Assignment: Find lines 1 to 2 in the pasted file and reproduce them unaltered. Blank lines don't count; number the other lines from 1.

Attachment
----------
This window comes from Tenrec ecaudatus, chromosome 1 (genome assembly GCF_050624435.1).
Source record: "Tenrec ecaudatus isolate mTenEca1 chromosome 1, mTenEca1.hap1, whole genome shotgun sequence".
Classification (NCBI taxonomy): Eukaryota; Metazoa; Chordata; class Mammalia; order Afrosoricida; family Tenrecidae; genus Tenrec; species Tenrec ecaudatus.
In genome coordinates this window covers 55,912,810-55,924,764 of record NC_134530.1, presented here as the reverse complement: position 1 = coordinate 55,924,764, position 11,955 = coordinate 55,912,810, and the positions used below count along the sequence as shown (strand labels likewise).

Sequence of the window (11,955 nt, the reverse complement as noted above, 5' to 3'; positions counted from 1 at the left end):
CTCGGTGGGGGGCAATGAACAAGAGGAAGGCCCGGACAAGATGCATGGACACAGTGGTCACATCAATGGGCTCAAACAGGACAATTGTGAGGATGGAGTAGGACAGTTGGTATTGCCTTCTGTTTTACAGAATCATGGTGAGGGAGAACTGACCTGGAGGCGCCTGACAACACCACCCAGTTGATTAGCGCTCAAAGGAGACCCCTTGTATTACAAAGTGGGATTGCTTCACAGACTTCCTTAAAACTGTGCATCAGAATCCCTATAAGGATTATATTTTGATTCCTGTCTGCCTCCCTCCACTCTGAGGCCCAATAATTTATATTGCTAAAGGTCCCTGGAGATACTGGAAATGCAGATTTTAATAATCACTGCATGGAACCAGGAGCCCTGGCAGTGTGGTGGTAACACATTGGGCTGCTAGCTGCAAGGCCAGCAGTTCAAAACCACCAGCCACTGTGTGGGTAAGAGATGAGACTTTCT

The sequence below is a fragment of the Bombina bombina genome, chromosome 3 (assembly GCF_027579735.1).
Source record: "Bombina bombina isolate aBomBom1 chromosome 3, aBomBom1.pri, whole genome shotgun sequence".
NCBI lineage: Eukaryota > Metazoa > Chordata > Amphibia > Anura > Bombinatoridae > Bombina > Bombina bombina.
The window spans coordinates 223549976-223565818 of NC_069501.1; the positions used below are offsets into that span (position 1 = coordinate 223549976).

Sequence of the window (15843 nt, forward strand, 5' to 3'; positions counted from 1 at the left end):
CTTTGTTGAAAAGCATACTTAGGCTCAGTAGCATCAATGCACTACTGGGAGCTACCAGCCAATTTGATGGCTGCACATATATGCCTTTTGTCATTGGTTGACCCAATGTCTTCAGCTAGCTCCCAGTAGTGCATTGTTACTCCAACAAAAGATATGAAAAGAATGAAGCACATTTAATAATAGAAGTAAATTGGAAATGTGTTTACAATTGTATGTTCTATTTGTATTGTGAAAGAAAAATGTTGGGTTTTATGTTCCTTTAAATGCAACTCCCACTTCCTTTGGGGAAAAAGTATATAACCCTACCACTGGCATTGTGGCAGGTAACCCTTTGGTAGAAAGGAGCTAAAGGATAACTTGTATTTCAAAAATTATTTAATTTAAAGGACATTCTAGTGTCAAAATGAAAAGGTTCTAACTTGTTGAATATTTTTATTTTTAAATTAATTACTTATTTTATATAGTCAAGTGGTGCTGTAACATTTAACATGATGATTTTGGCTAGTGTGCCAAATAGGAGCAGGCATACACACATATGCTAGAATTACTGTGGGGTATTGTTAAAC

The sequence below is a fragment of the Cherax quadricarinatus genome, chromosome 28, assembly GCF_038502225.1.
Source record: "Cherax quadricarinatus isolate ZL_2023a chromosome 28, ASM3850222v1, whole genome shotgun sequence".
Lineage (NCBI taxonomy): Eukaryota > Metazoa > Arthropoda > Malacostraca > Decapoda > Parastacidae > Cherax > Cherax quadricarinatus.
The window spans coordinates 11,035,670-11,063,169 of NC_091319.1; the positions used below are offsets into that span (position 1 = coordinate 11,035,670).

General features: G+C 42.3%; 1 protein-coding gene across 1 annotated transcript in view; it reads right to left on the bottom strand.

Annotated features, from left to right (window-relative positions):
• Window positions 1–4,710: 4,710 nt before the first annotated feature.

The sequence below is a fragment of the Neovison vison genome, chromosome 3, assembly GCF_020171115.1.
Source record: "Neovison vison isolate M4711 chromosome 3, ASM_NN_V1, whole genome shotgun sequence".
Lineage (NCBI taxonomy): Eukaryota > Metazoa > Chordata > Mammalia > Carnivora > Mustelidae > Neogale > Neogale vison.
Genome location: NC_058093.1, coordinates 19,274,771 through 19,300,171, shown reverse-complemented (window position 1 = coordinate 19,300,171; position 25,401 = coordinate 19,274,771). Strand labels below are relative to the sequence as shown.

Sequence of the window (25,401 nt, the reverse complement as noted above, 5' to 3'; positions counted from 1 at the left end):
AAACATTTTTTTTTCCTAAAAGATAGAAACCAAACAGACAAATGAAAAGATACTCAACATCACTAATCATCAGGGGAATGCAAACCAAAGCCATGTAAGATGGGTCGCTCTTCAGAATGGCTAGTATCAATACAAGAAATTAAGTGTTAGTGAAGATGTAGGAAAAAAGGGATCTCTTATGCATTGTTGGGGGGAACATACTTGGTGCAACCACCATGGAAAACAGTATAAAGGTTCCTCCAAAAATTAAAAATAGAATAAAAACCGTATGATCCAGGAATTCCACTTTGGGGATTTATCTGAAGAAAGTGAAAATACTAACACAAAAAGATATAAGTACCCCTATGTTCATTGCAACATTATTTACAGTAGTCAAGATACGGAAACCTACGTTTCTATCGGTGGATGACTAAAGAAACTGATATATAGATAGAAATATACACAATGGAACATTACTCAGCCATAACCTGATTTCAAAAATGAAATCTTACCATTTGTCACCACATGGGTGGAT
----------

This window comes from Tenrec ecaudatus, chromosome 1 (genome assembly GCF_050624435.1).
Source record: "Tenrec ecaudatus isolate mTenEca1 chromosome 1, mTenEca1.hap1, whole genome shotgun sequence".